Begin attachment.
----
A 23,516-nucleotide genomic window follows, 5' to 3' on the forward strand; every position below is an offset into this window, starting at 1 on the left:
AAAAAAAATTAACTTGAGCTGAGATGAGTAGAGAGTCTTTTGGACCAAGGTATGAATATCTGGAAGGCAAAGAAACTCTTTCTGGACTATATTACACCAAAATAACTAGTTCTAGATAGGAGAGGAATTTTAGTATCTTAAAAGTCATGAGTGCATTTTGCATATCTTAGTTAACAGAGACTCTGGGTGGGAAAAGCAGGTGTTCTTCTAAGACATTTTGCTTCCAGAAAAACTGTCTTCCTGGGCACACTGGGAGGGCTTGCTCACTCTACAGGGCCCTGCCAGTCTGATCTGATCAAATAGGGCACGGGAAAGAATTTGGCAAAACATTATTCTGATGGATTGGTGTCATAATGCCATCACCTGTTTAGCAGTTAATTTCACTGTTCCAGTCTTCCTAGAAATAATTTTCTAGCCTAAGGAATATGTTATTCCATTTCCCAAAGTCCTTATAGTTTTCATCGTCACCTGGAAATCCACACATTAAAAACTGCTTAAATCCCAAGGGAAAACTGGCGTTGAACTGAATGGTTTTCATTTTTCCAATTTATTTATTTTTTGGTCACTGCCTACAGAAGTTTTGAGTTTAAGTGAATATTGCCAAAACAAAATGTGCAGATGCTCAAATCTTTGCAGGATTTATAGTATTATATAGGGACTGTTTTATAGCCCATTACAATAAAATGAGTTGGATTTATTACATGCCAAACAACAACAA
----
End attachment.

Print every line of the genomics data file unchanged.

A 23,516-nucleotide genomic window follows, 5' to 3' on the forward strand; every position below is an offset into this window, starting at 1 on the left:
AAAAAAAATTAACTTGAGCTGAGATGAGTAGAGAGTCTTTTGGACCAAGGTATGAATATCTGGAAGGCAAAGAAACTCTTTCTGGACTATATTACACCAAAATAACTAGTTCTAGATAGGAGAGGAATTTTAGTATCTTAAAAGTCATGAGTGCATTTTGCATATCTTAGTTAACAGAGACTCTGGGTGGGAAAAGCAGGTGTTCTTCTAAGACATTTTGCTTCCAGAAAAACTGTCTTCCTGGGCACACTGGGAGGGCTTGCTCACTCTACAGGGCCCTGCCAGTCTGATCTGATCAAATAGGGCACGGGAAAGAATTTGGCAAAACATTATTCTGATGGATTGGTGTCATAATGCCATCACCTGTTTAGCAGTTAATTTCACTGTTCCAGTCTTCCTAGAAATAATTTTCTAGCCTAAGGAATATGTTATTCCATTTCCCAAAGTCCTTATAGTTTTCATCGTCACCTGGAAATCCACACATTAAAAACTGCTTAAATCCCAAGGGAAAACTGGCGTTGAACTGAATGGTTTTCATTTTTCCAATTTATTTATTTTTTGGTCACTGCCTACAGAAGTTTTGAGTTTAAGTGAATATTGCCAAAACAAAATGTGCAGATGCTCAAATCTTTGCAGGATTTATAGTATTATATAGGGACTGTTTTATAGCCCATTACAATAAAATGAGTTGGATTTATTACATGCCAAACAACAACAA